This article originally appeared on PR Daily in April of 2018.
What tools can you not live without?
With so many services and platforms for researching PR opportunities, finding the right media contacts and sharing your message—not to mention keeping track of it all—figuring out where to begin can be overwhelming.
Here are 12 of the most helpful tools for PR pros looking to ease their workload:
Finding PR opportunities and building media lists
Cision offers a full suite for PR professionals, but it also comes with a hefty price tag. If you work with a wide array of clients in different industries, it can be worth the cost. If the fee is out of your budget, Cision does offer some co-op options and a lesser known platform at a lower rate that’s very straight forward, without all of the bells and whistles.
Cision also hosts a multitude of free webinars with PR industry leaders, which can be extremely valuable, especially if you are looking for continued education opportunities from your desk.
BuzzSumo is a content research and social sharing/monitoring tool that is mainly used as a tool for SEO managers and content marketing professionals but also provides value for PR pros by locating opportunities. You can search by specific topics to see where they are trending and who is writing about them. It also allows you to also easily discover the number of social shares and identify social influencer opportunities.
Ahrefs provides a comprehensive look into your backlink profile—who is mentioning you and your competitors and where. Use Ahrefs to perform a competitor backlink analysis, which can help shed light on places where your business or client could be included.
HARO is one of those daily emails you get that you want to ignore, but one you really shouldn’t. If you look closely, there is likely at least one opportunity in there for your client or your company. It’s also free.
A PRSA membership has a lot to offer PR pros looking to advance their careers and seeking out continued education in this ever-changing industry. You have to join at the national and local level (be sure there is a local chapter before you sign up nationally), but membership gives you access to the PRSA forum, where PR professionals from all over the U.S. can ask questions and share advice and assets to other in the community.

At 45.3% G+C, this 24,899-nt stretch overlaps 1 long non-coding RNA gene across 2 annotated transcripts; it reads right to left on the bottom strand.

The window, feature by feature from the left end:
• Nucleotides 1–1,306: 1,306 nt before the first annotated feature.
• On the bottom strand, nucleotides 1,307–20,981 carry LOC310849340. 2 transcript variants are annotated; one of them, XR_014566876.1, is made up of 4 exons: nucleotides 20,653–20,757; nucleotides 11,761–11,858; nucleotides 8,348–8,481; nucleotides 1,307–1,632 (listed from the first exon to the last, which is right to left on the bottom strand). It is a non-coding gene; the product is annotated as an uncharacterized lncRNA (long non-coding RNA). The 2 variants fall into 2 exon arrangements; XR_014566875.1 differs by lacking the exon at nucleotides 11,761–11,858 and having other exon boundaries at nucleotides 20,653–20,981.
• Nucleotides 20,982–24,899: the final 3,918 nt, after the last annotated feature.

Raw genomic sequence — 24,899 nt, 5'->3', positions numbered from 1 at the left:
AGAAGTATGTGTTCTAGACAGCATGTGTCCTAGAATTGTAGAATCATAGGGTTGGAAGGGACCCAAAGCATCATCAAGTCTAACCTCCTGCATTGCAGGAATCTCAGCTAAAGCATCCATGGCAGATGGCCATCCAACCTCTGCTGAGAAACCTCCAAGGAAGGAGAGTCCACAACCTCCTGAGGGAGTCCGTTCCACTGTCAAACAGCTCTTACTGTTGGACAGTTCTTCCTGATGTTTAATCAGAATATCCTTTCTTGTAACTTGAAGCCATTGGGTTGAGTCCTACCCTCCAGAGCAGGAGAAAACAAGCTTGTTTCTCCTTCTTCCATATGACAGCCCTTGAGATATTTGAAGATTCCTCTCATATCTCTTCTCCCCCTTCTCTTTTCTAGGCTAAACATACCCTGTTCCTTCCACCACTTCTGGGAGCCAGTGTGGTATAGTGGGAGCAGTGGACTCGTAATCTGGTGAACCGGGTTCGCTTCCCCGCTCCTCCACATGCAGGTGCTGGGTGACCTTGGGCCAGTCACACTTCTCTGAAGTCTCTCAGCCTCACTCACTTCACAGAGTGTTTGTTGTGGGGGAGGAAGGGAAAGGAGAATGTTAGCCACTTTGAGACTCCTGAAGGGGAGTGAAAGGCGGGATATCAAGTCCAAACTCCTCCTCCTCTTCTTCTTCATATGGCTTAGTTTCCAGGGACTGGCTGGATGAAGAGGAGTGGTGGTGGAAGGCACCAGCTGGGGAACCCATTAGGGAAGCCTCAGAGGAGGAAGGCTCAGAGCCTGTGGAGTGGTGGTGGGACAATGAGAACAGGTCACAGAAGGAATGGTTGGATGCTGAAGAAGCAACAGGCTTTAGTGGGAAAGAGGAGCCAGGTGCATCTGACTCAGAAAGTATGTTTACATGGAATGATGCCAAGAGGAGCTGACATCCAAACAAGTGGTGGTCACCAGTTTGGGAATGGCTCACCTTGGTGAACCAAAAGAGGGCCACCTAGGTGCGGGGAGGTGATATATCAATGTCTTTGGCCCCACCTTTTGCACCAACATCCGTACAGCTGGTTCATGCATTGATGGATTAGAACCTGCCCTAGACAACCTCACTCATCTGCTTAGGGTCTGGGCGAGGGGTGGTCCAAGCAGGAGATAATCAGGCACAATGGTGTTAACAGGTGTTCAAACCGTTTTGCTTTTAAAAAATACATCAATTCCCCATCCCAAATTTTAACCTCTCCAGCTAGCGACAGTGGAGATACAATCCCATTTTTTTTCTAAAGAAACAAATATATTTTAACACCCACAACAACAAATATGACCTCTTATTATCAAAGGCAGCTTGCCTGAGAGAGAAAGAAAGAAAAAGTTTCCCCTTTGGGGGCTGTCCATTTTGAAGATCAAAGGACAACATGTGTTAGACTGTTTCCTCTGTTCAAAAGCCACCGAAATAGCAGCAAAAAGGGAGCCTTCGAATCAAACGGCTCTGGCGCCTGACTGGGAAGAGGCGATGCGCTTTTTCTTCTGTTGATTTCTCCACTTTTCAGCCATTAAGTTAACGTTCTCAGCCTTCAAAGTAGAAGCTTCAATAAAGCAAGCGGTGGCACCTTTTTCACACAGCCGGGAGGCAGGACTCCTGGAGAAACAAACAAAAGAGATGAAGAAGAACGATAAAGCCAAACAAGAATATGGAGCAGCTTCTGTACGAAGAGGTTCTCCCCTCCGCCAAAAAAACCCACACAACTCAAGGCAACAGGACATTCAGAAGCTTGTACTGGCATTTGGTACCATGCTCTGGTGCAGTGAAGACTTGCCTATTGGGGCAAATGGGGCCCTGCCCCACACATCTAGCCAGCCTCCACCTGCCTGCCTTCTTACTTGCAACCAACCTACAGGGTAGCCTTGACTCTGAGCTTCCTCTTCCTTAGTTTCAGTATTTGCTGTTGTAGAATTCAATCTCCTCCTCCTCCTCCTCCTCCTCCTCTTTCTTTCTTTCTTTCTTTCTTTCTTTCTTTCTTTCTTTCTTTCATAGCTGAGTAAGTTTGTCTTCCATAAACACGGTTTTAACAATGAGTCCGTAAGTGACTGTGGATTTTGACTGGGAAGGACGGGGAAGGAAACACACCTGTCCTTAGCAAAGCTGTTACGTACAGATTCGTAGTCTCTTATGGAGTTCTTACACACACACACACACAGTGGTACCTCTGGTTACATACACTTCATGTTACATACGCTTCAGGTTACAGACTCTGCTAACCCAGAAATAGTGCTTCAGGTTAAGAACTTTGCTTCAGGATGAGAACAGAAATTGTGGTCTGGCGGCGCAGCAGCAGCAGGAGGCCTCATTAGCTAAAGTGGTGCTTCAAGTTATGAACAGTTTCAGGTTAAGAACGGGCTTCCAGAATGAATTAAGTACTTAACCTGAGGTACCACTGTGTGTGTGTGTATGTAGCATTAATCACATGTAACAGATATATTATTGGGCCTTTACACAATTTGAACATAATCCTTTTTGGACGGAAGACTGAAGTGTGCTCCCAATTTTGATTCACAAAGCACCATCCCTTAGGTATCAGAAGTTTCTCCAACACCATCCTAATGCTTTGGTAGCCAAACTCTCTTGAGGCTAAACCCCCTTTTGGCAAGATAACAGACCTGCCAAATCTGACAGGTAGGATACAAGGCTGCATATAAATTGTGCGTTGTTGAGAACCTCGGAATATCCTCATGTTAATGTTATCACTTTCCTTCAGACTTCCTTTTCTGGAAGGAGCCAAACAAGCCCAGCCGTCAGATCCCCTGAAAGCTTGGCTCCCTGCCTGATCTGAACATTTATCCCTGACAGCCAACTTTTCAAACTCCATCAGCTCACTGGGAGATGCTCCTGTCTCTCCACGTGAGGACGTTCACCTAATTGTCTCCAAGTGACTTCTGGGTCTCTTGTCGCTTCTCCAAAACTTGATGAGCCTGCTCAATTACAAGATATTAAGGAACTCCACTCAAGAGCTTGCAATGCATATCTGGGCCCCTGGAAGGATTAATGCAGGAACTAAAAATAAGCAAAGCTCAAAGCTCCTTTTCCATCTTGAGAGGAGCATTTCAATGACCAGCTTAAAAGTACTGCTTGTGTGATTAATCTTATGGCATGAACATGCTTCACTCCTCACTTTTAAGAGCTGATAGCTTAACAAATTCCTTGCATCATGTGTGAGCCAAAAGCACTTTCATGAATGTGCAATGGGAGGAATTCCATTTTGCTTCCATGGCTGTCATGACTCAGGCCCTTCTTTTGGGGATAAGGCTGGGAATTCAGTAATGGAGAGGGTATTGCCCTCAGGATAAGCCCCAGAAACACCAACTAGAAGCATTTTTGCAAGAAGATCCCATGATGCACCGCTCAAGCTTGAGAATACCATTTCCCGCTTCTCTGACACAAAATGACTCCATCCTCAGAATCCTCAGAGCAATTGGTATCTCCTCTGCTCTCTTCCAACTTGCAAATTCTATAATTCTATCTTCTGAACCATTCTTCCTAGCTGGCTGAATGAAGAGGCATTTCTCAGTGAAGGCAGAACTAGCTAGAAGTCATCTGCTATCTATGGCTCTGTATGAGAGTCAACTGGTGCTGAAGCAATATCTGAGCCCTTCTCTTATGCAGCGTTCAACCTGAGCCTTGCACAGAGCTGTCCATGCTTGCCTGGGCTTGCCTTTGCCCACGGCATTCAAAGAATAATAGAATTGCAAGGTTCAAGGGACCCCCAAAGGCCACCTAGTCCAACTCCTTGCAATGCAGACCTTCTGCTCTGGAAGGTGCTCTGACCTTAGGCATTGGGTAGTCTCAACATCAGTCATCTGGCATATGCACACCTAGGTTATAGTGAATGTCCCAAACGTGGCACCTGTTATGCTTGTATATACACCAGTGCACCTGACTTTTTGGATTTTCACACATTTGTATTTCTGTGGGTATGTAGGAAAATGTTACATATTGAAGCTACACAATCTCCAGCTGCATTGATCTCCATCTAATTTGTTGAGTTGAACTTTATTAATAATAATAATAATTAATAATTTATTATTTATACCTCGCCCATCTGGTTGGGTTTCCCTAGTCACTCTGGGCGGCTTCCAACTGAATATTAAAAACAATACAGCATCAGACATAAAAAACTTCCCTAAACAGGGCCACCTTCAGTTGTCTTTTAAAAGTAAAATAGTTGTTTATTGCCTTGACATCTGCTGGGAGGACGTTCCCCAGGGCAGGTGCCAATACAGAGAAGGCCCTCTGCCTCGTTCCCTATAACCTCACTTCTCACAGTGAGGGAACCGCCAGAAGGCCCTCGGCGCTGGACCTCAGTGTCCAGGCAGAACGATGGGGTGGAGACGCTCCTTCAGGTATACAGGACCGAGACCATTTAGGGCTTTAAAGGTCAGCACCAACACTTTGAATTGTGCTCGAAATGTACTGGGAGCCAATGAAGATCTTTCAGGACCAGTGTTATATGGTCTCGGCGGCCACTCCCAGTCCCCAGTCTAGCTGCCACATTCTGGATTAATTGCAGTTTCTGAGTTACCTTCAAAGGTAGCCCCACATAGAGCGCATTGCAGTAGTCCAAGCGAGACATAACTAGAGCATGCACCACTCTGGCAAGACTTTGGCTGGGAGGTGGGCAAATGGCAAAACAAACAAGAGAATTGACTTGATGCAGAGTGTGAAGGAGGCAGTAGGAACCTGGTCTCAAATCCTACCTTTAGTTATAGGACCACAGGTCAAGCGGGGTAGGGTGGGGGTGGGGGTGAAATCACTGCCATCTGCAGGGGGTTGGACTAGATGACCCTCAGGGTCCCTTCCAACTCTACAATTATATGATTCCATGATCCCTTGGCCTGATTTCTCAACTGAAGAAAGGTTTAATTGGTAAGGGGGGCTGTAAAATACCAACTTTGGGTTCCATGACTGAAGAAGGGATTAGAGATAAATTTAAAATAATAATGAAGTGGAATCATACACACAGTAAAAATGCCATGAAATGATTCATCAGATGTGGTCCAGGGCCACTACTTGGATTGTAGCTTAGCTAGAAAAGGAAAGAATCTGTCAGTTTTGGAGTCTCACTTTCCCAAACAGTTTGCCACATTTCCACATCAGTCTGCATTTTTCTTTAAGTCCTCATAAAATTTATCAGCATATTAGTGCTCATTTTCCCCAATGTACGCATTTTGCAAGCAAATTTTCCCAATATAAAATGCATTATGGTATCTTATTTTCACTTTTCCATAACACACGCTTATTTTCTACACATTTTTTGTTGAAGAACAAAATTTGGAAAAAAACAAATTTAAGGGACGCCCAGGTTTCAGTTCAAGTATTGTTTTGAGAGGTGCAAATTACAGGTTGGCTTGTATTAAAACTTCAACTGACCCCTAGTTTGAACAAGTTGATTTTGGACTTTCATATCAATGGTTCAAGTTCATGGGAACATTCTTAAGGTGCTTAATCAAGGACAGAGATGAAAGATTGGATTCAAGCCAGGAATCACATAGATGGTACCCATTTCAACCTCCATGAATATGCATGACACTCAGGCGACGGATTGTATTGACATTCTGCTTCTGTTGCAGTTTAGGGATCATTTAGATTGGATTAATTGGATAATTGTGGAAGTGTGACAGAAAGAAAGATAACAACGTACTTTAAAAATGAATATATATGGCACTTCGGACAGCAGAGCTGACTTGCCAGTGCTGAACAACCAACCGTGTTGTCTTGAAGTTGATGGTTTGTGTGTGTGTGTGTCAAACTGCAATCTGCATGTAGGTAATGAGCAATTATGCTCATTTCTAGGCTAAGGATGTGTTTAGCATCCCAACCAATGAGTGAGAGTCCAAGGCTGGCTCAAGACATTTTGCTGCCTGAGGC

At the local level, a PRSA membership provides a monthly lunch and learn platform, where typically someone from outside the community speaks on a trending topic, followed by a Q&A session. This is a great time to network with other PR pros and develop new relationships.
Even without a membership, you can sign up to receive the weekly PRSA roundup e-blast, which shares hot topics in the PR/advertising world, conferences and award submissions, and job opportunities (which you can submit to for free) around the United States.
Sharing Your Message
It is common knowledge in our industry that in 2018, journalists hate attachments. If you have more than just a link to share, Dropbox is the perfect resource for sharing multiple file formats and not clogging up reporters’ inboxes.
2. Grammar Girl (and the AP Stylebook)
The majority of PR pros adhere to AP-Style, and for a small fee you can download an updated “AP Stylebook” e-copy. Grammar Girl sticks pretty close to AP-style and is free.
To make things pretty and professional, Canva is a great, free resource to create visuals for presentations, blog posts, press releases, social posts and much more.
Tracking PR Opportunities
1. Outreach Tracking Template
It’s easy to get a few days—or weeks—deep into outreach without keeping track of your outreach efforts. Even though you’ve already built out a robust research list, new opportunities always arise.
Maybe an influencer or journalist caught your eye on Twitter, or you found a website that hosts a blog reel of related content. If you’re not keeping track of these efforts (or using a paid service to track for you), how can you effectively follow up, remember if and how they responded, or ultimately show results surrounding your long hours of outreach efforts?
This free, downloadable PR tracking template can help make a PR pro’s outreach tracking efforts much more organized.
Sometimes you just want to know if someone opened your email, without being too aggressively. If you choose to go with an email tracker, please do not use one that automatically inserts a footer note that says it was tracked with X service or delivers a read-receipt. Try to hide your stalker efforts, at least a little bit.
BananaTag has a free option, which gives you 10 free email trackings a day. Or you can pay as little as $10/ month to have 100 emails tracked a day. The other benefit of this platform is email scheduling, so you can write pitch emails in advance and schedule them out for a later date.
3. Talkwalker Alerts
Google Alerts used to be the best free go-to option for tracking clients mentioned in the news, but the service really dropped off in 2015. There are some really good options out there (like Mention) that you have to pay for, but if you’re looking for a free option that is most similar to the way Google Alerts was, try Talkwalker Alerts.
When it comes to end of the month reporting on PR media wins, CoverageBook has it figured out. It is easy to use and builds a report for you in minutes rather than the hours it would take to manually dig for UVMs and impressions—not to mention the formatting. There is a free demo period, but after that you have to pay monthly. If you’re working with multiple clients or have a hard-to-impress executive team, the fee might be worth it.
What would you add to the list PR Daily readers?